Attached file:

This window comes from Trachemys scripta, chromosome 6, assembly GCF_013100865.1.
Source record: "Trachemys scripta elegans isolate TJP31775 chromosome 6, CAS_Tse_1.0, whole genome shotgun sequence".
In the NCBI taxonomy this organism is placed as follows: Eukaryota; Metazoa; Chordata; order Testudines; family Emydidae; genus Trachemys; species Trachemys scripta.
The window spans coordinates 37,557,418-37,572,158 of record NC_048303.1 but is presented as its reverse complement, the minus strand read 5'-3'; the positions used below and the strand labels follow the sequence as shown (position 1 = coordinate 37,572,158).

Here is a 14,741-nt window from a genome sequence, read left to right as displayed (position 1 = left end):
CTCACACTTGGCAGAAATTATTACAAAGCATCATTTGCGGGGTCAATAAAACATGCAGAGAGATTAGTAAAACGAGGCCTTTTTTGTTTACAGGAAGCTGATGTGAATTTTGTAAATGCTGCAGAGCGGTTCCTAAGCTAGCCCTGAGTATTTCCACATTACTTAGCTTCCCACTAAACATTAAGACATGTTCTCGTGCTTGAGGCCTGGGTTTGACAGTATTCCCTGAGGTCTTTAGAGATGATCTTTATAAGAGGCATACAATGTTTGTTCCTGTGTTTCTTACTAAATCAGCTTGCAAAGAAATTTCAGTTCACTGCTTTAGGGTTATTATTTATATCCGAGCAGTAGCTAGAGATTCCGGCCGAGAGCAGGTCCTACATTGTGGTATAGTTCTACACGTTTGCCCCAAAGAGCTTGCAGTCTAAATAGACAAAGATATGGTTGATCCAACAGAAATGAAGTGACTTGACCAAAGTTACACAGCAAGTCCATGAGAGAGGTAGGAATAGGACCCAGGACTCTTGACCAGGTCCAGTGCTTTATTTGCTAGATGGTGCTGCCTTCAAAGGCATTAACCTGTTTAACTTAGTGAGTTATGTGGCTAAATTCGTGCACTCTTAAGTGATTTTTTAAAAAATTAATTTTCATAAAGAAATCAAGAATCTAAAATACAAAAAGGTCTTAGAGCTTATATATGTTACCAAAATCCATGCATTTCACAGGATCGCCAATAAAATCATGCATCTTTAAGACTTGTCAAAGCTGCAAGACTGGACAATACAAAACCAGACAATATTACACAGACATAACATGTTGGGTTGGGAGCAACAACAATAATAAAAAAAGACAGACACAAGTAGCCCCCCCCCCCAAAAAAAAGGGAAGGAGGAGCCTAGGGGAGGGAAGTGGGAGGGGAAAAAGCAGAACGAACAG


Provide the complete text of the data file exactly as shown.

This window comes from Trachemys scripta, chromosome 6, assembly GCF_013100865.1.
Source record: "Trachemys scripta elegans isolate TJP31775 chromosome 6, CAS_Tse_1.0, whole genome shotgun sequence".
In the NCBI taxonomy this organism is placed as follows: Eukaryota; Metazoa; Chordata; order Testudines; family Emydidae; genus Trachemys; species Trachemys scripta.
The window spans coordinates 37,557,418-37,572,158 of record NC_048303.1 but is presented as its reverse complement, the minus strand read 5'-3'; the positions used below and the strand labels follow the sequence as shown (position 1 = coordinate 37,572,158).

Here is a 14,741-nt window from a genome sequence, read left to right as displayed (position 1 = left end):
CTCACACTTGGCAGAAATTATTACAAAGCATCATTTGCGGGGTCAATAAAACATGCAGAGAGATTAGTAAAACGAGGCCTTTTTTGTTTACAGGAAGCTGATGTGAATTTTGTAAATGCTGCAGAGCGGTTCCTAAGCTAGCCCTGAGTATTTCCACATTACTTAGCTTCCCACTAAACATTAAGACATGTTCTCGTGCTTGAGGCCTGGGTTTGACAGTATTCCCTGAGGTCTTTAGAGATGATCTTTATAAGAGGCATACAATGTTTGTTCCTGTGTTTCTTACTAAATCAGCTTGCAAAGAAATTTCAGTTCACTGCTTTAGGGTTATTATTTATATCCGAGCAGTAGCTAGAGATTCCGGCCGAGAGCAGGTCCTACATTGTGGTATAGTTCTACACGTTTGCCCCAAAGAGCTTGCAGTCTAAATAGACAAAGATATGGTTGATCCAACAGAAATGAAGTGACTTGACCAAAGTTACACAGCAAGTCCATGAGAGAGGTAGGAATAGGACCCAGGACTCTTGACCAGGTCCAGTGCTTTATTTGCTAGATGGTGCTGCCTTCAAAGGCATTAACCTGTTTAACTTAGTGAGTTATGTGGCTAAATTCGTGCACTCTTAAGTGATTTTTTAAAAAATTAATTTTCATAAAGAAATCAAGAATCTAAAATACAAAAAGGTCTTAGAGCTTATATATGTTACCAAAATCCATGCATTTCACAGGATCGCCAATAAAATCATGCATCTTTAAGACTTGTCAAAGCTGCAAGACTGGACAATACAAAACCAGACAATATTACACAGACATAACATGTTGGGTTGGGAGCAACAACAATAATAAAAAAAGACAGACACAAGTAGCCCCCCCCCCCAAAAAAAAGGGAAGGAGGAGCCTAGGGGAGGGAAGTGGGAGGGGAAAAAGCAGAACGAACAG